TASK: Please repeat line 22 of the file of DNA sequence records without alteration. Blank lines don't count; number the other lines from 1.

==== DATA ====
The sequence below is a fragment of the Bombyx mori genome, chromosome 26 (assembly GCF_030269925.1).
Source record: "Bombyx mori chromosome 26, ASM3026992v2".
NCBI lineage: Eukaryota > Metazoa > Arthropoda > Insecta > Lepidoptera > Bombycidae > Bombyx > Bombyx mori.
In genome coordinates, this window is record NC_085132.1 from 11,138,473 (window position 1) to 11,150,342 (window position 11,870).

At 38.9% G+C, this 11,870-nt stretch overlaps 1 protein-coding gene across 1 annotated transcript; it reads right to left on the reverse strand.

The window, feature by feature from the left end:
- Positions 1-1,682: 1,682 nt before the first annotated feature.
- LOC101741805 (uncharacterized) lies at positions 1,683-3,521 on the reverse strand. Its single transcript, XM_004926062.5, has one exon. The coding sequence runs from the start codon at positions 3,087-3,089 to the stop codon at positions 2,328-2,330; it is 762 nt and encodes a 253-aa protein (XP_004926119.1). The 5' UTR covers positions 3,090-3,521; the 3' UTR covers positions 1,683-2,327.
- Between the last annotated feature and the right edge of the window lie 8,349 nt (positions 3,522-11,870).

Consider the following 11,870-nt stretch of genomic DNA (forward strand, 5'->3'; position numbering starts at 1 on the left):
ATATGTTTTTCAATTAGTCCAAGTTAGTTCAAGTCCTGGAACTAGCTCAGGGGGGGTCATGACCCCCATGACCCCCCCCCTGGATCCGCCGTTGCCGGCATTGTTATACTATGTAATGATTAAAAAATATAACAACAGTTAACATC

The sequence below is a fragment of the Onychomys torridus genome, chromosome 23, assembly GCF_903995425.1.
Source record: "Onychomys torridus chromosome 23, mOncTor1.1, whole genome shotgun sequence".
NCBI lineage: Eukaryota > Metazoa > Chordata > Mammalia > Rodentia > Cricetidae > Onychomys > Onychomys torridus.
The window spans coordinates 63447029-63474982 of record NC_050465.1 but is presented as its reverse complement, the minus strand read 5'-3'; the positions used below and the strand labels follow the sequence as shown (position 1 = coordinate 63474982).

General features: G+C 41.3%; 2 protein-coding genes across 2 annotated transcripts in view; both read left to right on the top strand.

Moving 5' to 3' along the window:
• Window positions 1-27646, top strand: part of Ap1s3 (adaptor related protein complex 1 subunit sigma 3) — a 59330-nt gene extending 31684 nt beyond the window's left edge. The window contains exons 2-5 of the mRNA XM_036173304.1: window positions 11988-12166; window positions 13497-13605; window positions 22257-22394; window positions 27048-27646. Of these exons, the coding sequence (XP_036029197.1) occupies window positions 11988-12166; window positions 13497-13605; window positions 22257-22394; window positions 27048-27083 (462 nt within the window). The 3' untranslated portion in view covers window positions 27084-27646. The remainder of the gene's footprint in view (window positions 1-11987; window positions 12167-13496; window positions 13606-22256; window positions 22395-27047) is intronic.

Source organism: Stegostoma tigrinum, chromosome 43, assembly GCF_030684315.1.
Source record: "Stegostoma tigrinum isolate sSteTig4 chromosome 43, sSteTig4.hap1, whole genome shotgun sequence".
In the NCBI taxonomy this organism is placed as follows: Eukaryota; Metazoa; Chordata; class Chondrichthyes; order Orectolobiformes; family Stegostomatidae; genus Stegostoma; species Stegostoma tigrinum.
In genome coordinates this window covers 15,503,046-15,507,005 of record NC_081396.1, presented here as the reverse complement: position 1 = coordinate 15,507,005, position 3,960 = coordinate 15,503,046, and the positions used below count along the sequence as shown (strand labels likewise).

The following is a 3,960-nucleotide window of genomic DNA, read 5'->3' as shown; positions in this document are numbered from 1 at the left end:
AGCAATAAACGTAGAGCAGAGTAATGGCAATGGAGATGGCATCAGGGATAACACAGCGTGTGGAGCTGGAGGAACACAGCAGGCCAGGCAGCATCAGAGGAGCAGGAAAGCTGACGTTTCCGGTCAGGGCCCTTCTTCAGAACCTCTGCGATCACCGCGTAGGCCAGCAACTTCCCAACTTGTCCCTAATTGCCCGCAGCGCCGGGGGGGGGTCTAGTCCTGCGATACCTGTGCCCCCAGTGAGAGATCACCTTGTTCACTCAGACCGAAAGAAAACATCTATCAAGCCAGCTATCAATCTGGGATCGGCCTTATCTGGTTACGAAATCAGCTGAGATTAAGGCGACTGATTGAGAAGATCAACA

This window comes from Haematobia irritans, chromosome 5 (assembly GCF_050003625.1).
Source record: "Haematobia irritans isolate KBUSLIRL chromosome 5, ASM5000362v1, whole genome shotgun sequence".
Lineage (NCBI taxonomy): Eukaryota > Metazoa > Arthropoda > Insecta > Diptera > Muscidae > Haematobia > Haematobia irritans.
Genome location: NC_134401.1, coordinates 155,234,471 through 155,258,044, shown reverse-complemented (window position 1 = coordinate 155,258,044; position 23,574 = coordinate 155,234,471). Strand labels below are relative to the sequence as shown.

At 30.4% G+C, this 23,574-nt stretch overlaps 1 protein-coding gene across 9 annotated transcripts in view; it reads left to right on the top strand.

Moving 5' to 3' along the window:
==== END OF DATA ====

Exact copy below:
In genome coordinates this window covers 15,503,046-15,507,005 of record NC_081396.1, presented here as the reverse complement: position 1 = coordinate 15,507,005, position 3,960 = coordinate 15,503,046, and the positions used below count along the sequence as shown (strand labels likewise).